The Summit on Future Directions for CTE: Leadership
2nd in the Series
“If your actions inspire others to dream more, learn more, do more and become more, you are a leader.” – John Quincy Adams
Welcoming OVAE leadership: The Fall Summit was kicked off by the new leadership of the Office of Vocational andAdult Education at the U.S. Department of Education, Assistant Secretary Brenda Dann-Messier and Deputy Assistant Secretary Glenn Cummings. Both were generous in their time, taking the opportunity to circulate the room and meet Summit attendees. Brenda and Glenn demonstrate genuine commitment to advocate for public policy that helps more students be successful.
Be bold, think broadly and show me the data! Assistant Secretary Dann-Messier, on the job for just one week, thanked the CTE community for its work and encouraged us to “to think broadly and boldly” as we think about the future. She underscored the role of CTE leaders to highlight the programs and data that answer the demands the White House has for student achievement and quality services. We need to prove that our programs are effective.
Looking back to guide the future: Dr. Mike Rush, former State CTE Director in Idaho and author of the “purple paper” challenged the CTE community to think about the importance of unity, working under a common vision, the criticality of education in ensuring our nation’s competitiveness, the necessity of preparation for and completion of postsecondary education, and importance of leadership.
He shared that “(t)his country has been engaged in an ongoing discussion about education and now, more than at any other time, our leaders are absolutely convinced that education is the make or break element in our nation’s arsenal of tools. But at the same time there appears to be less of a consensus about what constitutes a proper level and extent of education.”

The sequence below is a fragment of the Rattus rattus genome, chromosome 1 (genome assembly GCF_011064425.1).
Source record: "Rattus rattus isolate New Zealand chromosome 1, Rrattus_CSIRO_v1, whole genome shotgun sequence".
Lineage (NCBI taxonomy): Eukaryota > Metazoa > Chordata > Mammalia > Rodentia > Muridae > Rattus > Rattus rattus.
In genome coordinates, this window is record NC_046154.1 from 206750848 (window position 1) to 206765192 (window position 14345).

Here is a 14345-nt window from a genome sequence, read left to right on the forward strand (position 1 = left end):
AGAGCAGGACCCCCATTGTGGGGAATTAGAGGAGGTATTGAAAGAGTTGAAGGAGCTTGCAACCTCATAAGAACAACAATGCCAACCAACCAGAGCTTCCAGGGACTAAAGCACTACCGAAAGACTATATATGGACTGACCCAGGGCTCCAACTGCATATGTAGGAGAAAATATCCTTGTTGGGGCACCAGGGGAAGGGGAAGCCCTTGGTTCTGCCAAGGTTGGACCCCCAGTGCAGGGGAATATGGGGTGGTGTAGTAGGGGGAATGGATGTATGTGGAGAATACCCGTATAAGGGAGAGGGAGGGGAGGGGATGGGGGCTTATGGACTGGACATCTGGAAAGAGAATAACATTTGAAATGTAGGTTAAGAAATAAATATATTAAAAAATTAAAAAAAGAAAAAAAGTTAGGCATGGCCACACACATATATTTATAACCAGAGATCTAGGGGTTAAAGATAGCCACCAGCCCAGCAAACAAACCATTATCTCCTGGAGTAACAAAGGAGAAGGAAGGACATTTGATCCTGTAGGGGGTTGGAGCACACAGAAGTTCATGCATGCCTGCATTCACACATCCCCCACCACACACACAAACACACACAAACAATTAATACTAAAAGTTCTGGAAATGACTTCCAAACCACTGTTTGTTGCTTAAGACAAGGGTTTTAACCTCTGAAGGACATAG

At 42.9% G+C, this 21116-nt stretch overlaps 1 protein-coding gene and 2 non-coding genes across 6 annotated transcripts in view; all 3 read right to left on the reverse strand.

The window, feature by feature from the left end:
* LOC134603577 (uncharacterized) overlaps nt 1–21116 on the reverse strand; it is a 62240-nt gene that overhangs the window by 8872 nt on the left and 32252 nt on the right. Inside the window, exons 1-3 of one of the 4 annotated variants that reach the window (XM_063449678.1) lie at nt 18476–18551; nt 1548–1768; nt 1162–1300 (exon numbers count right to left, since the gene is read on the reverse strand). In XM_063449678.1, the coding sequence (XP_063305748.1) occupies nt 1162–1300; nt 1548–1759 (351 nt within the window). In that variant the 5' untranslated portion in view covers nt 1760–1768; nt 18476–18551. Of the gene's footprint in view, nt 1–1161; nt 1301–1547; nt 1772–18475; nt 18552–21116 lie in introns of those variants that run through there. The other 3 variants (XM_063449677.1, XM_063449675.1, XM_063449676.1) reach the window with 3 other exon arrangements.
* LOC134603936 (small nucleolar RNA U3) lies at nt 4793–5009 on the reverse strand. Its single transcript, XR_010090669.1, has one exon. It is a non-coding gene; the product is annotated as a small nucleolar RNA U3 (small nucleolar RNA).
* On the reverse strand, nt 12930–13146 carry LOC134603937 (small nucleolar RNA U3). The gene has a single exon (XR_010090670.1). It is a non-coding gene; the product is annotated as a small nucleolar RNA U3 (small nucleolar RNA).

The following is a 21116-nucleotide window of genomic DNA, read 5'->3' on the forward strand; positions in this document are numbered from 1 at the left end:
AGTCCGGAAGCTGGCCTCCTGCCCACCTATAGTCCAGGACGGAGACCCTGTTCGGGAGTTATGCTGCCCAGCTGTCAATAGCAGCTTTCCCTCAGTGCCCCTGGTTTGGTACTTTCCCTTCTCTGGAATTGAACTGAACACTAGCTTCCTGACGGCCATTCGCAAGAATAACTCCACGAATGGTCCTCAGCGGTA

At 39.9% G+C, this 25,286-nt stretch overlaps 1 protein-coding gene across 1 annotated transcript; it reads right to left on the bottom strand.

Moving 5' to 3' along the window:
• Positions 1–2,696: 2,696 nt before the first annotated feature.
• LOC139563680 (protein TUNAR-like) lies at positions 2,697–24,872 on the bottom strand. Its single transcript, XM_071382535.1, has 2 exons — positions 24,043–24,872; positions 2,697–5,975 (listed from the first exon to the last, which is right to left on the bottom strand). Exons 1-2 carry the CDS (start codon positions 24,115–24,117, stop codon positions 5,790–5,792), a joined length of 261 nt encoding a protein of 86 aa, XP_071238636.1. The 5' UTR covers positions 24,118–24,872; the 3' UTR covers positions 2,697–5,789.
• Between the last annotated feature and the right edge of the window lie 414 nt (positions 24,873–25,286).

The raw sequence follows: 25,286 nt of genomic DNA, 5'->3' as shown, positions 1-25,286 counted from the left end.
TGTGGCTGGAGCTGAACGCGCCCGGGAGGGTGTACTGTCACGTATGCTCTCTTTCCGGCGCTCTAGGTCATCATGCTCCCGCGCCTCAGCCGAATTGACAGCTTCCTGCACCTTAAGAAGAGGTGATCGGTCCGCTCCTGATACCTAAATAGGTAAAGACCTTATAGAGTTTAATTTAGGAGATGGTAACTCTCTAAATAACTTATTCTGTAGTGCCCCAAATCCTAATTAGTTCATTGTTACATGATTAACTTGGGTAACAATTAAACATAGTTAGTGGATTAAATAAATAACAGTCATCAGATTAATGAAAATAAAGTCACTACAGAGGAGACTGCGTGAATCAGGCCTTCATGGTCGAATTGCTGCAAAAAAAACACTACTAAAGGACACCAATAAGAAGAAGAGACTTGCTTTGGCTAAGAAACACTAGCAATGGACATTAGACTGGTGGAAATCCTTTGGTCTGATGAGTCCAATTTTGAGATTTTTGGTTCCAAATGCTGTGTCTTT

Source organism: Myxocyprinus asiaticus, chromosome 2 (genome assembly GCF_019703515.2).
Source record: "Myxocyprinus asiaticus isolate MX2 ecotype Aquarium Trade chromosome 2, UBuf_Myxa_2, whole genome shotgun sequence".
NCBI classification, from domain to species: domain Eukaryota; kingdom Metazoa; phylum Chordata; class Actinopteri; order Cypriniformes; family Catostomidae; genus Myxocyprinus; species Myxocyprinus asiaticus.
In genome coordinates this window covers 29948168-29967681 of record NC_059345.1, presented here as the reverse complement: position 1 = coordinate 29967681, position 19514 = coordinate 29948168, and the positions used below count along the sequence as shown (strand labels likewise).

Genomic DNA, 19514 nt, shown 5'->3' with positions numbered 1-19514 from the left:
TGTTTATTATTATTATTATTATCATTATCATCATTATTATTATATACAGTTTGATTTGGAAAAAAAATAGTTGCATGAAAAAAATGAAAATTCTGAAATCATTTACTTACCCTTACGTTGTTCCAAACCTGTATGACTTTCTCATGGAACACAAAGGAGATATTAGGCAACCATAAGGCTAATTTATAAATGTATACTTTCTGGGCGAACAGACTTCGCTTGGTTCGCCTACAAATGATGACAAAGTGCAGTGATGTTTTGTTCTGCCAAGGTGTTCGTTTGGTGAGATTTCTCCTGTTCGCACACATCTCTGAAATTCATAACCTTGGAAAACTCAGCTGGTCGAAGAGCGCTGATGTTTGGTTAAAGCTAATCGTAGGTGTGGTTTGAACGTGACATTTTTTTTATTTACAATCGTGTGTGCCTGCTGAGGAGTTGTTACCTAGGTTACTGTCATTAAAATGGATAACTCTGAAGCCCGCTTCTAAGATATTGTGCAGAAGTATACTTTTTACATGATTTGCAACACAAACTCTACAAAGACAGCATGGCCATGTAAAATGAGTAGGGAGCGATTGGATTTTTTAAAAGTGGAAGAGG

This is a fundamental point of debate – do all students need to go to some form of postsecondary education? Mike contends the answer to this question is yes andthat CTE has an important role in achieving this goal by bothpreparing students with the skills to get to postsecondary education and the talents and skills to earn the income needed to pay for their postsecondary education. Such notions have been long argued. In fact, the debate of CTE’s focus dates back to the beginning of the 20th century by well-known intellectual leaders John Dewey and David Sneeden. (Dewey, J. (1911). Culture and culture values. In P. Monroe (Ed.), A cyclopaedia of education, volume l (pp. 238–239). New York: Macmillan. Dewey, J. (1911). Culture and culture values. In P. Monroe (Ed.), A cyclopaedia of education, volume l (pp. 238–239). New York: Macmillan. Snedden, D. (1910). The problem of vocational education. Boston: Houghton Mifflin. Snedden, D. (1931). American High Schools and Vocational Schools in 1960. New York: Teachers College, Columbia University.)
Today, debates continue over what is CTE. Is it occupation specific training or broader talent development? While we may not resolve this century old debate, Mike shared that “(CTE must) maintain your core mission. The workplace provides the context that makes CTE unique and valuable to an educational enterprise.” And he underscored the absolute necessity for CTE leaders to step outside of their box, their silo and be prepared to lead all of education – not just CTE.
Leadership: Both Brenda and Mike spoke about the importance of leadership. Leadership is a term that has almost individualized meaning. Is leadership a talent, a style, a learned behavior, something afforded by position? For some leadership is simply implementing what is effective. For others, leadership it is about challenging the status quo. And for others is it about the act of creating andcrafting something new, like a vision. The Fall Summit hoped that by bringing together leader from around the country together, we would benefit from their diverse styles and interpretations of leadership.
So with the challenge was before Summit attendees – to think boldly, to dream big, to be leaders –the work began. Attendees were asked to answer what on its face is a simple question:
What are the core principles that should guide the future direction of CTE for the next 10 years?
How would you answer this question?